Obama Signs 2-Year Budget, Debt Deal Before Default Deadline

WASHINGTON (AP) -
President Barack Obama signs the Bipartisan Budget Act of 2015 into law in the Oval Office at the White House in Washington, Monday. (REUTERS/Jonathan Ernst)
President Barack Obama signs the Bipartisan Budget Act of 2015 into law in the Oval Office at the White House in Washington, Monday. (REUTERS/Jonathan Ernst)

President Barack Obama on Monday signed into law a bipartisan budget bill that avoids a catastrophic default and puts off the next round of fighting over federal spending and debt until after next year’s presidential and congressional elections.

Obama praised the rare bipartisan cooperation behind the deal, saying that the two-year agreement that funds the government through fiscal 2017 puts the government on a responsible path.

“It should finally free us from the cycle of shutdown threats and last-minute fixes and allows us to, therefore, plan for the future,” Obama said in brief remarks as he signed the bill.

Tuesday was the deadline for averting a default on U.S. financial obligations by raising the debt limit.

The Senate gave final approval to the House-passed bill late last week and sent it to Obama. He signed it in the Oval Office, shortly before departing on a day trip to New Jersey and New York to focus on the criminal justice system, as well as raise money for his fellow Democrats.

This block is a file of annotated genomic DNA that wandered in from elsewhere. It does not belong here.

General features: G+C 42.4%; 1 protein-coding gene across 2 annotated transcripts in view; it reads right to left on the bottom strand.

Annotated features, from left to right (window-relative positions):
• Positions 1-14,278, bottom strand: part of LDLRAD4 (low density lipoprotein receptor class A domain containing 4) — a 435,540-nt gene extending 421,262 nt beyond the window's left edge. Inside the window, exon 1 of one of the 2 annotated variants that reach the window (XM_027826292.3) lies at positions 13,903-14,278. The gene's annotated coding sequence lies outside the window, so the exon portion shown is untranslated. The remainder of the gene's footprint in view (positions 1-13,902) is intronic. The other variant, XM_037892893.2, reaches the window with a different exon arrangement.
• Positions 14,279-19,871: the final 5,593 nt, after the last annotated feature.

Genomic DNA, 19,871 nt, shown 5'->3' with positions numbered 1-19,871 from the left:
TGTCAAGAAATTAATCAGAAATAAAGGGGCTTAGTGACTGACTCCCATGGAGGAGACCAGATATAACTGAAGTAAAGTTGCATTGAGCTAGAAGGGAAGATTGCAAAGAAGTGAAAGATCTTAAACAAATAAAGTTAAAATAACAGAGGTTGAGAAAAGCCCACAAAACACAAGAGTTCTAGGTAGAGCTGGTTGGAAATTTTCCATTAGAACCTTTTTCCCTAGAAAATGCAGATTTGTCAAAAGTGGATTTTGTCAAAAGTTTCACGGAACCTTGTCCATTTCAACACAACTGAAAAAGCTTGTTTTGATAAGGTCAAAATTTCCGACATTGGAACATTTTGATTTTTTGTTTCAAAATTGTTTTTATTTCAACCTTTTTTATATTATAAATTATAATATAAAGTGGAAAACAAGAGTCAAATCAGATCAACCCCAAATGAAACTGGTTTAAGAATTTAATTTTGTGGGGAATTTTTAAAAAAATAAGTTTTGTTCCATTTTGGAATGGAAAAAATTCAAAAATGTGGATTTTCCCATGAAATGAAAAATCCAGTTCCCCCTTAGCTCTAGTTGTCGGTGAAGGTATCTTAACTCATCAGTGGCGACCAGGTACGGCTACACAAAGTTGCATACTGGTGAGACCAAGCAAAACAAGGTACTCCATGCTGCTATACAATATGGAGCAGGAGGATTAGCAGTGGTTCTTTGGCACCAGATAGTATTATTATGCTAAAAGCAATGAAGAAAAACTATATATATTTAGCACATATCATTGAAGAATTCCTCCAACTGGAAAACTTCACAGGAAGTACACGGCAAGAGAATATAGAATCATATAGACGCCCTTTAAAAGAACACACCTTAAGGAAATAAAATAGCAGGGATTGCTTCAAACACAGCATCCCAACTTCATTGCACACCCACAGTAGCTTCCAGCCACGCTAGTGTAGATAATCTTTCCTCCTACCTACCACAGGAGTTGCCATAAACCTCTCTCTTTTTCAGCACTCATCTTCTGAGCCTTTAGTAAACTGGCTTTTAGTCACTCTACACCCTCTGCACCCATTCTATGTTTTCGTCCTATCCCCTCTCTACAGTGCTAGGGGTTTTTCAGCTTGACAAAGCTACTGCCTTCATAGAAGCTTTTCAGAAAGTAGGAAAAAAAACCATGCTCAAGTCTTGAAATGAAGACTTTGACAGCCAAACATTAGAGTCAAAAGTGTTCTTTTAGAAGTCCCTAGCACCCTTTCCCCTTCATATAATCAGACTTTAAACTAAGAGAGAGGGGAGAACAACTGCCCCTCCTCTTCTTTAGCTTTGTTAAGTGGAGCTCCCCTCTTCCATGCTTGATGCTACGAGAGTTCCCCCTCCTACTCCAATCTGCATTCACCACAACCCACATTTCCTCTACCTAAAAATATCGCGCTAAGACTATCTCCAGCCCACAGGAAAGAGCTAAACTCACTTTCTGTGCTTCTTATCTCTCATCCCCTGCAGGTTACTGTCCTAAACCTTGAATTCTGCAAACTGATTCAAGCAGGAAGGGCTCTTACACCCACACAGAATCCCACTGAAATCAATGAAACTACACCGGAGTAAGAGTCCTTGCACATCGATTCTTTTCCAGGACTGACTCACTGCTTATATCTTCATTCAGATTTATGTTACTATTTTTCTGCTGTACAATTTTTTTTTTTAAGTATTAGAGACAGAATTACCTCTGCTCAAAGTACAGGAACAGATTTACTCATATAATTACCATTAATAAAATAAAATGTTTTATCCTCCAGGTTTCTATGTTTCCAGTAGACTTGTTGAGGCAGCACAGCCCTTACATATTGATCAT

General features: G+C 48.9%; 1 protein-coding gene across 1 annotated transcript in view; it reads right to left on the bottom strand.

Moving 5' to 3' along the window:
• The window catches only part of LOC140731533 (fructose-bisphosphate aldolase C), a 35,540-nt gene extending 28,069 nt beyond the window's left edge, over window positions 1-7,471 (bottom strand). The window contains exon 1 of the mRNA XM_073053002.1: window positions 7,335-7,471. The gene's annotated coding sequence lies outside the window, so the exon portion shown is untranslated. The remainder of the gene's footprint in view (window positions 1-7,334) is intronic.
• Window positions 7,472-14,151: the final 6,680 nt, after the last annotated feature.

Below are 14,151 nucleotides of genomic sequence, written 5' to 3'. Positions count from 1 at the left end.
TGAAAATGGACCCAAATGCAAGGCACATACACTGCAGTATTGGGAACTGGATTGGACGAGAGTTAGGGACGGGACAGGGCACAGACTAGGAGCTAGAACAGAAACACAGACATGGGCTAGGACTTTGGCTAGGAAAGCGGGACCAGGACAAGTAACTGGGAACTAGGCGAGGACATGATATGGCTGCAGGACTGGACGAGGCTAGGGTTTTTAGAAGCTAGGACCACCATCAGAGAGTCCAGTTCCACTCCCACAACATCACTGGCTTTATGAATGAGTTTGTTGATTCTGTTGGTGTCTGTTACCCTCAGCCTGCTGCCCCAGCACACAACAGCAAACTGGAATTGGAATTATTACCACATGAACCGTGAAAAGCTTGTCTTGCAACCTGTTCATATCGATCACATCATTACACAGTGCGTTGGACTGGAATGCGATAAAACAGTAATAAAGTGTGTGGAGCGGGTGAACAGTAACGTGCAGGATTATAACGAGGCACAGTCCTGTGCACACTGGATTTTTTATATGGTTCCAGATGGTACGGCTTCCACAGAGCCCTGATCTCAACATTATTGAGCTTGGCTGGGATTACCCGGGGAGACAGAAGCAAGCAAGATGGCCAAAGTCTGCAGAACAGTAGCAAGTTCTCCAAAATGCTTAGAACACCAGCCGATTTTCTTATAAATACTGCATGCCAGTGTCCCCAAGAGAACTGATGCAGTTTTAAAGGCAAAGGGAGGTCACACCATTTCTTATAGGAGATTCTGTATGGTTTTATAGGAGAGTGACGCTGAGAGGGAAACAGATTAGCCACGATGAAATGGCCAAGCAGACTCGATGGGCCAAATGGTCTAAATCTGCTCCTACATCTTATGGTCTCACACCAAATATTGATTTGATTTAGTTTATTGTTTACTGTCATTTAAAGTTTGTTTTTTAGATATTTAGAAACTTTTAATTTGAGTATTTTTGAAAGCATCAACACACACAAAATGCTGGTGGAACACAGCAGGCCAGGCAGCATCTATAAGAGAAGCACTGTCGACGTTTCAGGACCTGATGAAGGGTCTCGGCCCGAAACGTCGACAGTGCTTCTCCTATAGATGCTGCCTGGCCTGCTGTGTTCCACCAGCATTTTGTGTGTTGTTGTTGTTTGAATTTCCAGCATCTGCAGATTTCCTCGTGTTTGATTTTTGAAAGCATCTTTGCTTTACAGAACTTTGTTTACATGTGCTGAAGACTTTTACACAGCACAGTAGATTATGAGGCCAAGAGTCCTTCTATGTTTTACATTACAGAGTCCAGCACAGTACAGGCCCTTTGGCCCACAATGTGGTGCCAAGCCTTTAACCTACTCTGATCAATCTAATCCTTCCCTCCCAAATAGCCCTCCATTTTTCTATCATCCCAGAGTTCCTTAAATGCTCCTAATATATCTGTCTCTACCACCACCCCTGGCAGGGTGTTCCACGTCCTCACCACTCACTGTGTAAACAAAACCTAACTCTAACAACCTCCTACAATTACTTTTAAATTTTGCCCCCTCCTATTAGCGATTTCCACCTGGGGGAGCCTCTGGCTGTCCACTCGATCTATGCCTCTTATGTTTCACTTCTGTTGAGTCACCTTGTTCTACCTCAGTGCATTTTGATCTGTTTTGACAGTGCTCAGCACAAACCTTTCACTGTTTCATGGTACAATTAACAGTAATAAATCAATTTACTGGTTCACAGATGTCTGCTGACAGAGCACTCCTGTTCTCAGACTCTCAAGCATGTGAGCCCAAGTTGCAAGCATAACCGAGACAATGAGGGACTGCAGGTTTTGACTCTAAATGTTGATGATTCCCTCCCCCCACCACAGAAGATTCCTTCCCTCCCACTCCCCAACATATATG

The legislation raises the limit on the government’s debt through March 2017, pushing reconsideration of what in recent years has become a contentious issue until after the elections for the White House and Congress in November 2016.

The measure also sets federal spending through the 2016 and 2017 fiscal years, and eases strict caps on spending by providing an additional $80 billion, split evenly between military and domestic programs. Negotiations over the budget, which began weeks ago, wrapped up quickly last week as Republican Rep. Paul Ryan prepared to become the new House speaker.

Obama called the deal “a signal of how Washington should work” and urged lawmakers to keep up the collaboration. “My hope is now that they build on this agreement with spending bills that also invest in America’s priorities — without getting sidetracked by a whole bunch of ideological issues that have nothing to do with the budget,” he said.